You’ve just had a run in with (let’s call him) Frank – the office blowhard. He’s stolen 10 precious minutes of your life blabbing on about his daughter who won the soccer tournament and how he’s the coach of the team, and his wife just got a promotion at work, and they are planning a fabulous vacation to Tahiti and so on.
Wouldn’t it be great to run over to your friend and colleague (we’ll call her) Kathy, roll your eyes and give her the blowhard blow by blow? She would laugh with you and commiserate. The two of you would create a deeper connection just by sharing that bit of gossip. You would relish the sensation of “agreement” with someone else and that delicious taste of “being right” about something; Frank is a blowhard.
Three days later, your team mate Beth misses another deadline due to disorganization and laziness. You are beyond frustrated. This time you ask Kathy if she will take a walk around the block with you, so you can complain about Beth and her less than stellar work habits. Kathy has also had her negative experiences with Beth and the two of you enjoy swapping “Beth war stories.”
Intoxicating isn’t it? Feels great in the moment but might not be so great in the long run. As human beings we want to be right, we want to be in agreement, we want to connect.
When we are frustrated at work, we can look for that connection through taking someone we trust aside and sharing a story that sheds a negative light on another person or people.
You may be upset with your boss, the administration in general, your direct report or a colleague who you rarely interact with – and that upset can get relieved through gossiping about it – but what’s the price you pay? What’s the price the organization pays?
When you share a negative story, you are spending even more time in that negative spin cycle.
Much like finishing an entire box of cookies on day 3 of your diet – it feels good in the moment, but the result is a sense that nothing will ever change.
You may have found someone to agree with you (or some very delicious cookies) but you haven’t solved or even addressed the issue at hand. And so, you can probably count on continuing to come face to face with blowhard Frank , cleaning up Beth’s mistakes and being up to your elbows in a box of Girl Scout Thin Mints.
Not to mention the potential fallout for the people who can pick up on your signals no matter how stealthy you are – they see you and Kathy on your walks and in your huddles. They wonder what you are talking about. Is it about them? Separation and angst is created for no reason.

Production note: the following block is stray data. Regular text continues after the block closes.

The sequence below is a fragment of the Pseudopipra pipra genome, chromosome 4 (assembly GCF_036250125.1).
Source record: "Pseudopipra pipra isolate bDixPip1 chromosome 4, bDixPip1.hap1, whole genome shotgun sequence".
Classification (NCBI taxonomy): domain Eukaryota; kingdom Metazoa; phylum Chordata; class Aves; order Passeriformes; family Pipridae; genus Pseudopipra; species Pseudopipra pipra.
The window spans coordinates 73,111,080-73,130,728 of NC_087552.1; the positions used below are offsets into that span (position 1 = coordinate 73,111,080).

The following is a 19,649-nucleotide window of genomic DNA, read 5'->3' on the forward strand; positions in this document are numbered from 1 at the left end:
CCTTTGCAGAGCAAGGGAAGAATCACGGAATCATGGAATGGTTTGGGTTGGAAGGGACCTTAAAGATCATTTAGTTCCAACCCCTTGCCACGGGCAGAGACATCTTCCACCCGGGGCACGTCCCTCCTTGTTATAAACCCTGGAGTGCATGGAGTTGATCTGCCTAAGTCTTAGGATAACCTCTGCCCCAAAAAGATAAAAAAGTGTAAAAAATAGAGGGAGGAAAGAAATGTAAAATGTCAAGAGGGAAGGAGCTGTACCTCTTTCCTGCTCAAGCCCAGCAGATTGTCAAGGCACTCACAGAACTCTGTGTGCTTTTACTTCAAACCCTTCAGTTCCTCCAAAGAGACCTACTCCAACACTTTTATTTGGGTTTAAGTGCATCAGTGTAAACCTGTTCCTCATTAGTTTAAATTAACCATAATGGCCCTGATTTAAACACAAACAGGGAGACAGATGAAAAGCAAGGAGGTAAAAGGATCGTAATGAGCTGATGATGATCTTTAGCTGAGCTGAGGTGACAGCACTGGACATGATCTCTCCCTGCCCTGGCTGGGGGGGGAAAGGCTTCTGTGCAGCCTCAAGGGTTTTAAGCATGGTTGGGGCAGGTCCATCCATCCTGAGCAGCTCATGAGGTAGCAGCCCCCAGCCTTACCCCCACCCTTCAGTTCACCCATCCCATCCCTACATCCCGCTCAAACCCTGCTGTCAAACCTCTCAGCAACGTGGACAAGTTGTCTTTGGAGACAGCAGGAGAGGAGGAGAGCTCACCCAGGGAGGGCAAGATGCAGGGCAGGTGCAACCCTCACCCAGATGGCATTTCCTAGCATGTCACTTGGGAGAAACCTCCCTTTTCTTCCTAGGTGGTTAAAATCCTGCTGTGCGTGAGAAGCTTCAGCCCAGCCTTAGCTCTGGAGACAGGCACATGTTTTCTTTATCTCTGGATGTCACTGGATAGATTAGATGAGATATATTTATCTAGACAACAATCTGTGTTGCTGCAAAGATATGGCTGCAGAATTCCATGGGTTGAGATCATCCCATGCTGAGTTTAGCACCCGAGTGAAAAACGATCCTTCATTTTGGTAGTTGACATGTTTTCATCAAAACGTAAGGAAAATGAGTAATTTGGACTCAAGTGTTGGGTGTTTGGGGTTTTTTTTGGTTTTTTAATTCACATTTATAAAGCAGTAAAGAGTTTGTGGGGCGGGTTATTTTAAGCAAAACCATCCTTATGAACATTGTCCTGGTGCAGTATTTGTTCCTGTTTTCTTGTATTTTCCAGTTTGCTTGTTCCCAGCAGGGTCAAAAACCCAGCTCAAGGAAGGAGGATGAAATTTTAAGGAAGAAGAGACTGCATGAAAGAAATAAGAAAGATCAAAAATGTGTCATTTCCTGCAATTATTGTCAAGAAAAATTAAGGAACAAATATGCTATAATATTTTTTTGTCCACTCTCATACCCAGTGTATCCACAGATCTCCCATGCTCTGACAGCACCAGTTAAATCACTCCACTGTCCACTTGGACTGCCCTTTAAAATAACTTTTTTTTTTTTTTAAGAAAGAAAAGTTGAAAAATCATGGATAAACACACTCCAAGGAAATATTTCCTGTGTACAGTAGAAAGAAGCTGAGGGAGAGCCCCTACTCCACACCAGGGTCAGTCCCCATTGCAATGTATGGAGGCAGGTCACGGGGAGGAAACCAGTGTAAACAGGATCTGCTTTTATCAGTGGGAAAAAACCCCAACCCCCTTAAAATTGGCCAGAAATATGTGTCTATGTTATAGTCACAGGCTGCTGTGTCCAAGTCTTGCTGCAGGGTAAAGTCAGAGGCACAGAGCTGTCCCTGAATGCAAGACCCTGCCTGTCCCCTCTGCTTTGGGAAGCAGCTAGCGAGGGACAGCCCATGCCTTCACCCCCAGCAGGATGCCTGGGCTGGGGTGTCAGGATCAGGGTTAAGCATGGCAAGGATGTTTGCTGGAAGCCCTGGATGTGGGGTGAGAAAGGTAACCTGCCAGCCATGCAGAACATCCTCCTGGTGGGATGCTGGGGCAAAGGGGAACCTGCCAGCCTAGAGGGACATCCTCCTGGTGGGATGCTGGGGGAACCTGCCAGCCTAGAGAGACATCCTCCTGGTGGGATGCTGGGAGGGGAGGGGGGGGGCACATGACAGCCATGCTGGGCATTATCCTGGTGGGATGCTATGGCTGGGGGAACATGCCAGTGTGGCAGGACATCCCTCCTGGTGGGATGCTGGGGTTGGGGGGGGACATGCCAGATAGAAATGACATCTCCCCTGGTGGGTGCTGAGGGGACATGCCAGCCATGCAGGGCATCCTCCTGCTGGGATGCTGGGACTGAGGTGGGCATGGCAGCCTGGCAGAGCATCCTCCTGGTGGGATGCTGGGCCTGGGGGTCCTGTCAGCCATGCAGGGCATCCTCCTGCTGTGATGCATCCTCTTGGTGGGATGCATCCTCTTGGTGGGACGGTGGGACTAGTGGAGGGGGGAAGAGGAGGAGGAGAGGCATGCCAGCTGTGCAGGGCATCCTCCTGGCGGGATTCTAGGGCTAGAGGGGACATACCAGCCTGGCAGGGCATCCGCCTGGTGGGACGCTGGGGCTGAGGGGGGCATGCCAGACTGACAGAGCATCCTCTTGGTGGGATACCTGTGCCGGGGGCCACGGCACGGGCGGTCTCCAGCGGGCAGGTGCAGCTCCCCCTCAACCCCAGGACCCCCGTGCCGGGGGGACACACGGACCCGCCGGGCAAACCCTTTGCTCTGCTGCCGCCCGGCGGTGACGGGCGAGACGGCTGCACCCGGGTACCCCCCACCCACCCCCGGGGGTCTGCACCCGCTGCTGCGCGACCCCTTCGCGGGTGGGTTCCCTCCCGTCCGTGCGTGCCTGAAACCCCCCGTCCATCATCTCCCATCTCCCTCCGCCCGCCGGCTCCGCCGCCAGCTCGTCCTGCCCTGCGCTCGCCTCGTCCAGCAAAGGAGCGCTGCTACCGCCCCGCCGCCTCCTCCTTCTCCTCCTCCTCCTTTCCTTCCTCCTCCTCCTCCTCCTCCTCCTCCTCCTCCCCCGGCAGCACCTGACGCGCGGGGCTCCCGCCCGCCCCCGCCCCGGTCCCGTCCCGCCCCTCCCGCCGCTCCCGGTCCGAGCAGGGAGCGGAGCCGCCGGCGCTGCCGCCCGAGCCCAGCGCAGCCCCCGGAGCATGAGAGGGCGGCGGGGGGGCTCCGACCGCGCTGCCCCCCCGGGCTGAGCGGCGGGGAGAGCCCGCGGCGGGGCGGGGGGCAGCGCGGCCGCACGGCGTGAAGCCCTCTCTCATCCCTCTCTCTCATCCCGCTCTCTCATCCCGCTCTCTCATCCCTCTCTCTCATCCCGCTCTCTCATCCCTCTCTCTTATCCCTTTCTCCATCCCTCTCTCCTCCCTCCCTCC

Kind of makes you want to bake up a dozen Toll House, doesn’t it? I know.
Giving up office gossip is hard so there better be some damn good benefits:
- Instead of reliving negative emotions, you focus your energy on solutions. (this even has health benefits!)
- Once focused on solutions, you can make small changes that will help to relieve the frustrations.
- You begin to model a new way of being at work, that creates trust and connection across the board.
- You get to spend your time with Kathy swapping stories about your partner’s promotion, your son’s winning game and the great vacation you are planning this summer.
Coach Me Quick Tips for Stopping Office Gossip:
- Tell your friends that you are trying something new and you need their help. Explain that you are going to give up complaining about others in the office.
- When you feel frustration, find another way to relieve it. Instead of complaining about Frank – see if you can engage Frank in a conversation that YOU are interested in having with him. Sit down with Beth and tell her you are frustrated – invite her to be a part of the solution with you.
- Find other sources of connection – take that walk or coffee break and talk about successes, wins, and even ask for practical advice and solutions. As long as the conversation is proactive and not reactive.
- You might even set up a little game for yourself. How many days can you go without an eye roll, testy aside or gossip session?
And, if you fall into some office gossip, forgive yourself. To eat cookies is human.
Doing my best to give up cookies, in L.A.,